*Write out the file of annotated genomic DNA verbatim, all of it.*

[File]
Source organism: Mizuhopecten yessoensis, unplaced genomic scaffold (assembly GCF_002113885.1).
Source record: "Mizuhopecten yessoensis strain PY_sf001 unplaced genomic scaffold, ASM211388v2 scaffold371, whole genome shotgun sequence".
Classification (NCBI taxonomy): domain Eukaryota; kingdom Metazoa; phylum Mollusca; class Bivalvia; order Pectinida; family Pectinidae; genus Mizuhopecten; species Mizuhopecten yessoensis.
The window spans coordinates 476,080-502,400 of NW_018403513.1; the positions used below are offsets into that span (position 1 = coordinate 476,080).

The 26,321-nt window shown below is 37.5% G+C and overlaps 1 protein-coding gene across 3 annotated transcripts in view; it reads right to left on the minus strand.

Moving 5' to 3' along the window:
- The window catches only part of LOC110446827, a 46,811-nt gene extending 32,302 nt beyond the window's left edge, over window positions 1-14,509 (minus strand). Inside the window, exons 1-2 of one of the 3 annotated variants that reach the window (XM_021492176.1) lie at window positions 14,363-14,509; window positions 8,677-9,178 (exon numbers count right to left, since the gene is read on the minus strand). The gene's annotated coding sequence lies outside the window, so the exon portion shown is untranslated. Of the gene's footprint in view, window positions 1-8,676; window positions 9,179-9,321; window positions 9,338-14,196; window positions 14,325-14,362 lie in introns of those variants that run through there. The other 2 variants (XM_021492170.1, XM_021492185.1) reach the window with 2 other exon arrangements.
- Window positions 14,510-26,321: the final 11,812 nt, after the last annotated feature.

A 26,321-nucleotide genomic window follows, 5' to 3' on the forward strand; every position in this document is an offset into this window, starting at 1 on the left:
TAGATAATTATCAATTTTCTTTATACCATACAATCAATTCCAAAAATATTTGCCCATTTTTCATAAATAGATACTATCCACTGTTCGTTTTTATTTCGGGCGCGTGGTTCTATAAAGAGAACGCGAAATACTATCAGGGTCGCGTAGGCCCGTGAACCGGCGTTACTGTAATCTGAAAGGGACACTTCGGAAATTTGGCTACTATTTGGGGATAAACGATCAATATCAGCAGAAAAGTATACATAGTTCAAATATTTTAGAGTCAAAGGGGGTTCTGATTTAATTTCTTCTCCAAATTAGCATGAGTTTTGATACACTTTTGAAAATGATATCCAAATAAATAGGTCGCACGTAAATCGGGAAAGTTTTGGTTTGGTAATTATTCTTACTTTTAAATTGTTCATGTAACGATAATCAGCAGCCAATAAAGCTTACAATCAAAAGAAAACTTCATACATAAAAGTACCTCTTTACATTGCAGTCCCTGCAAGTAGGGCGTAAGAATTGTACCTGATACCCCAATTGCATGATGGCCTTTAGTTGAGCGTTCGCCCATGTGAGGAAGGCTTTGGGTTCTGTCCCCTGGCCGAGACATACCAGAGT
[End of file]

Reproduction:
Source organism: Mizuhopecten yessoensis, unplaced genomic scaffold (assembly GCF_002113885.1).
Source record: "Mizuhopecten yessoensis strain PY_sf001 unplaced genomic scaffold, ASM211388v2 scaffold371, whole genome shotgun sequence".
Classification (NCBI taxonomy): domain Eukaryota; kingdom Metazoa; phylum Mollusca; class Bivalvia; order Pectinida; family Pectinidae; genus Mizuhopecten; species Mizuhopecten yessoensis.
The window spans coordinates 476,080-502,400 of NW_018403513.1; the positions used below are offsets into that span (position 1 = coordinate 476,080).

The 26,321-nt window shown below is 37.5% G+C and overlaps 1 protein-coding gene across 3 annotated transcripts in view; it reads right to left on the minus strand.

Moving 5' to 3' along the window:
- The window catches only part of LOC110446827, a 46,811-nt gene extending 32,302 nt beyond the window's left edge, over window positions 1-14,509 (minus strand). Inside the window, exons 1-2 of one of the 3 annotated variants that reach the window (XM_021492176.1) lie at window positions 14,363-14,509; window positions 8,677-9,178 (exon numbers count right to left, since the gene is read on the minus strand). The gene's annotated coding sequence lies outside the window, so the exon portion shown is untranslated. Of the gene's footprint in view, window positions 1-8,676; window positions 9,179-9,321; window positions 9,338-14,196; window positions 14,325-14,362 lie in introns of those variants that run through there. The other 2 variants (XM_021492170.1, XM_021492185.1) reach the window with 2 other exon arrangements.
- Window positions 14,510-26,321: the final 11,812 nt, after the last annotated feature.

A 26,321-nucleotide genomic window follows, 5' to 3' on the forward strand; every position in this document is an offset into this window, starting at 1 on the left:
TAGATAATTATCAATTTTCTTTATACCATACAATCAATTCCAAAAATATTTGCCCATTTTTCATAAATAGATACTATCCACTGTTCGTTTTTATTTCGGGCGCGTGGTTCTATAAAGAGAACGCGAAATACTATCAGGGTCGCGTAGGCCCGTGAACCGGCGTTACTGTAATCTGAAAGGGACACTTCGGAAATTTGGCTACTATTTGGGGATAAACGATCAATATCAGCAGAAAAGTATACATAGTTCAAATATTTTAGAGTCAAAGGGGGTTCTGATTTAATTTCTTCTCCAAATTAGCATGAGTTTTGATACACTTTTGAAAATGATATCCAAATAAATAGGTCGCACGTAAATCGGGAAAGTTTTGGTTTGGTAATTATTCTTACTTTTAAATTGTTCATGTAACGATAATCAGCAGCCAATAAAGCTTACAATCAAAAGAAAACTTCATACATAAAAGTACCTCTTTACATTGCAGTCCCTGCAAGTAGGGCGTAAGAATTGTACCTGATACCCCAATTGCATGATGGCCTTTAGTTGAGCGTTCGCCCATGTGAGGAAGGCTTTGGGTTCTGTCCCCTGGCCGAGACATACCAGAGT